The Death of Birth — Our Dismal Fertility Rates

Through Collapsed Fertility Rates, We Are Self-Exterminating

China: Aging Amid Population Explosion

 Map of China

 Very much a developing country, despite its recent economic advances, China faces the combined challenges of massive population and rapid aging. The nation’s one-child policy, often eased in individual cases, has led to a below-replacement fertility rate of 1.75. Nevertheless, the population continues to rise as it ages.

According to Professor Wang Feng, professor of sociology and demography at the University of California, Irvine, China’s over-60 cohort will burgeon from 140 million to 200 million by 2015, an increase of 43% in a mere 7 years. He also projects that, by 2030, the number will reach 300 million, roughly today’s population of the United States, the world’s third most populous nation. In the past, the elderly have relied on their children for support. Unfortunately, they will soon need the support of children that they never had — the Chinese government estimates that the one-child policy has reduced birth totals by 400 million.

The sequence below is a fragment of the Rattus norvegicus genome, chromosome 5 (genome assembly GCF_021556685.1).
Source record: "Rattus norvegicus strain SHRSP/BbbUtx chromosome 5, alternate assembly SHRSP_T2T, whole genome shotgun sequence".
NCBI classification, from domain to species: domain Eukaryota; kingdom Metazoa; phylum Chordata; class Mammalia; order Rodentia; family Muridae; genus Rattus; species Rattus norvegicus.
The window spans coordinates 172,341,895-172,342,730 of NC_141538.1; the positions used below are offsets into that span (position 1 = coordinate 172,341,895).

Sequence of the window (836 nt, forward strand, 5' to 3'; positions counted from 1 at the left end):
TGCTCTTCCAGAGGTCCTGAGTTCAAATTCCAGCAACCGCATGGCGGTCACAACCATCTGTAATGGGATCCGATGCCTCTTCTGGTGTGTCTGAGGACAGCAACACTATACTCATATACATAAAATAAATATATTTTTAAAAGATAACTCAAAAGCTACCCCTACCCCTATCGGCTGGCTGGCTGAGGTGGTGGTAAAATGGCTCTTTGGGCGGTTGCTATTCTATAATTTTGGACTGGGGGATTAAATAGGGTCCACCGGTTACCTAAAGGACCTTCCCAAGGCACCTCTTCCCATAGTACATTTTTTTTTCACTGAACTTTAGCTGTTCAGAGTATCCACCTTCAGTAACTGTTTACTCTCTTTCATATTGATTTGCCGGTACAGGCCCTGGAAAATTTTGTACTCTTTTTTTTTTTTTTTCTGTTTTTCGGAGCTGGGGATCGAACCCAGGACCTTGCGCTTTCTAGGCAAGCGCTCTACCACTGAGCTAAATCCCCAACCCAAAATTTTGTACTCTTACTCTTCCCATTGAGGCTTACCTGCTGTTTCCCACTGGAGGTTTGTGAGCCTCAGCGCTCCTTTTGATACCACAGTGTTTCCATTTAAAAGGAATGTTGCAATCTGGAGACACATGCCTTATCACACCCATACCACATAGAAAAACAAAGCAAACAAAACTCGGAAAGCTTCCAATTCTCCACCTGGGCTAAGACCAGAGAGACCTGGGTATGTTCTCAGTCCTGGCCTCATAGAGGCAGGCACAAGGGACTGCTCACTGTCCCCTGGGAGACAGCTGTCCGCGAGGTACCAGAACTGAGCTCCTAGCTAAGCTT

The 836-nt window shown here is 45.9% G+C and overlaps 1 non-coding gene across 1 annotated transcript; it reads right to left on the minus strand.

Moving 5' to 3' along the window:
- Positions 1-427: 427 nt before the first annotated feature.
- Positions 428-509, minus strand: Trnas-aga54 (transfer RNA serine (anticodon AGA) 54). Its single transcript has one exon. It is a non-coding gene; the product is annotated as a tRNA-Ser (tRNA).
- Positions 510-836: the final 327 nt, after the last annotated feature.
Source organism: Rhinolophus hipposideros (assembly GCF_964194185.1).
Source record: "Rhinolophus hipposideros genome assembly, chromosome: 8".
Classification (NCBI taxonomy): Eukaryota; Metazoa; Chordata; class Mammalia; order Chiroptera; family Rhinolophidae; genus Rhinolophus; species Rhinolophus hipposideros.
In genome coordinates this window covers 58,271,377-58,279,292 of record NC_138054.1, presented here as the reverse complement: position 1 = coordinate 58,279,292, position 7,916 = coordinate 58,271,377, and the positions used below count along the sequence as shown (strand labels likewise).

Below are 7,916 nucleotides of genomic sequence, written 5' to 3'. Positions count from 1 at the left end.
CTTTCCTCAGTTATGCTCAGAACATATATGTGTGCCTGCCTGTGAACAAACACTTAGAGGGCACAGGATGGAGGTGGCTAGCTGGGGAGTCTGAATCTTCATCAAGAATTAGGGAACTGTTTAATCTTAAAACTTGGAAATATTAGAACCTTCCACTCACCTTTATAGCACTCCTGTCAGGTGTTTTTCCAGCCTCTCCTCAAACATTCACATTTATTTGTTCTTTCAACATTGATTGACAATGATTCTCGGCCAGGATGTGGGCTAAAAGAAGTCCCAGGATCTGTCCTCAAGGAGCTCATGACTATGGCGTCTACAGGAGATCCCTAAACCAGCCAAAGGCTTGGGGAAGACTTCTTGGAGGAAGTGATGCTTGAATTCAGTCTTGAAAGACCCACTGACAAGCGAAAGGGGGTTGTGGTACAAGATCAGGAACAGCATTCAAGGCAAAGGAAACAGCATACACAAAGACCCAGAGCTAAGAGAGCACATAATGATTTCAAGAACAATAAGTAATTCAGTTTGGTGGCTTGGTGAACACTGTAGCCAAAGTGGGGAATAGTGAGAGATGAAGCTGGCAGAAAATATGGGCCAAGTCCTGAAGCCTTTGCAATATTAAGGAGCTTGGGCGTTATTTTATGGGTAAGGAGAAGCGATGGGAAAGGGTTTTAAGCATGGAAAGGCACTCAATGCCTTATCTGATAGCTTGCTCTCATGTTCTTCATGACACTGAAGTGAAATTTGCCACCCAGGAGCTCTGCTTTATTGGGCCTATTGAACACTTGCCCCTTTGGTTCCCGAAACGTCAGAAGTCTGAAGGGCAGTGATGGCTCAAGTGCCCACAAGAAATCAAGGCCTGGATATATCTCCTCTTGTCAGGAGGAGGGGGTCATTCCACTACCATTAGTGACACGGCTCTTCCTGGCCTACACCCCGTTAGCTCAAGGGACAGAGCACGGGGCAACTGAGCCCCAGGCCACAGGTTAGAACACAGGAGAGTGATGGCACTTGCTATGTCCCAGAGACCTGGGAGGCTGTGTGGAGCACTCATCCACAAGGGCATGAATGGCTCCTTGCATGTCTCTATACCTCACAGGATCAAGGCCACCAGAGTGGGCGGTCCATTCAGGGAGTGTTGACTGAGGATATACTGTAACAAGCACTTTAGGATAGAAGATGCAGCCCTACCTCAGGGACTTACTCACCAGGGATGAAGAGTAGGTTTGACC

Recent reports out of Beijing have given mixed impressions regarding the future of the one-child policy. Earlier this week, however, the head of the National Population and Family Planning Commission stated that the standing policy will remain in force for at least another decade. Estimates of the time scale vary, but it is clear that sometime during the next decade, a large number of women will enter their prime child-bearing years. Once they have aged a bit more, national fertility rates are expected to plummet. As shown in the following graph, in 2000 a large number of females were in the 10 to 14 age group. This year they range from 18 to 22 and in 2015 this group will be 25 to 29 years old — prime childbearing years. Far smaller numbers of women will follow.

China population pyramid 2000

China has wedged itself between the proverbial rock and hard place. The nation’s developing infrastructure struggles to support the country’s current numbers, yet low fertility rates have led to an old population with relatively few young workers to depend on.

The situation in China should give warning to the United States, whose population continues to grow at a high rate, largely because of immigration. The US would do well to adjust its system of transfer programs before it becomes necessary to drastically reduce immigration and fertility rates.

The elderly will continue to depend on the young, yet no piece of land can support an infinite population.

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